Submitted to: Meeting Proceedings
Publication Type: Proceedings
Publication Acceptance Date: February 13, 2013
Publication Date: February 14, 2013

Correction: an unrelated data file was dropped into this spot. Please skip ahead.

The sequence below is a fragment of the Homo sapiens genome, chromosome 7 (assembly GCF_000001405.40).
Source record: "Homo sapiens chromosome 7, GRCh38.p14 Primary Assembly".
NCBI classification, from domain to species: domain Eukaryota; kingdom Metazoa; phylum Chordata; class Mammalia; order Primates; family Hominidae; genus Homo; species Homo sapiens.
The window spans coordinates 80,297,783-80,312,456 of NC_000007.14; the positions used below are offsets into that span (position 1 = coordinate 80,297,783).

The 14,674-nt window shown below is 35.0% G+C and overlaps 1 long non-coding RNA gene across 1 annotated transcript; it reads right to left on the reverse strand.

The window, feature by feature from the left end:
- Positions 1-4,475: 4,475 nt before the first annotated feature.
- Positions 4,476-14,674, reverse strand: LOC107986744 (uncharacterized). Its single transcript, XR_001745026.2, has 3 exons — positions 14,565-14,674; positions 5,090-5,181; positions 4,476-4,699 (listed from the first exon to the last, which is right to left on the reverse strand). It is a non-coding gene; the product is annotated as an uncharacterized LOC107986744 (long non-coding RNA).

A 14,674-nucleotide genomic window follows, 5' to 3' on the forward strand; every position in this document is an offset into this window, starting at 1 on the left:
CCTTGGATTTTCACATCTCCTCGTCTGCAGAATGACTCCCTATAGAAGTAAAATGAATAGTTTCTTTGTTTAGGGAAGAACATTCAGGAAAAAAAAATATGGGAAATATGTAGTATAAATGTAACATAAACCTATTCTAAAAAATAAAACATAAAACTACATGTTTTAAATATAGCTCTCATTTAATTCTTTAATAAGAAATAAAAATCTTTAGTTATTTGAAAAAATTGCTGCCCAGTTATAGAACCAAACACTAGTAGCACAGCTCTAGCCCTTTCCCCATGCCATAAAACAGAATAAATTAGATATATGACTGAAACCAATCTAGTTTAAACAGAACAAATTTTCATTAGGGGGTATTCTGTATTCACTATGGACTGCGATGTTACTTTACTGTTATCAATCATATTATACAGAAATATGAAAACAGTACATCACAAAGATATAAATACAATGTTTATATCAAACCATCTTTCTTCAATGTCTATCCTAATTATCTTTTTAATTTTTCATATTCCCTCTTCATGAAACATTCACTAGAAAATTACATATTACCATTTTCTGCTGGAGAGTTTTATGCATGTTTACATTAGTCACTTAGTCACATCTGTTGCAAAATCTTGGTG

Citation: Takeda, F. 2013. Cultural techniques for altering the flowering time and double-cropping short-day varieties. North American Berry Conference, January 27-30, 2013, Portland, Oregon. http://berrygrape.org. Technical Abstract: July-plugged transplants of short-day cv. Strawberry Festival (Fragaria x ananassa), flowered in October and November even though they were grown under long photoperiods and warm temperatures (greater than 21 degrees C) in July and August. These unexpected results were attributed to a high plant density (320 transplants per meter square) that provided a continuous and heavy leaf cover which eliminated red light (less than 700 nm) from reaching the crowns. This hypothesis was tested by illuminating crowns of transplants growing in 50-cell packs for 16 h per day with red light emitting diode (LED) lamps (maximum wavelength at 662 nm and 80 percent of output between 644 to 674 nm). Red light treatment caused a significant reduction in fall flowering. It is proposed that a high ratio of far red light to visible light reaching the crown will play a role in floral bud induction, possibly as early as mid-August. Transplants of some short-day cultivars started as plug plants in early July have the capacity to flower and fruit in the fall and the following spring, enabling growers in the mid-Atlantic coast region to obtain two harvests within one year from a single planting. Growing strawberry transplants under photoselective net delayed flowering. The no shade control plants began flowering in late September and by late November, more than 90 percent of the plants had bloomed. These plants produced fruit from October to early January. Flowering in plants that were grown under red- or blue-colored shade net did not occur until early January. The results of this study suggested that the photoselective shade net over strawberry plug plants in August blocks the light signal that initiates flowering until the netting is removed, hence delaying the initiation of flower buds until plants are transplanted in the field.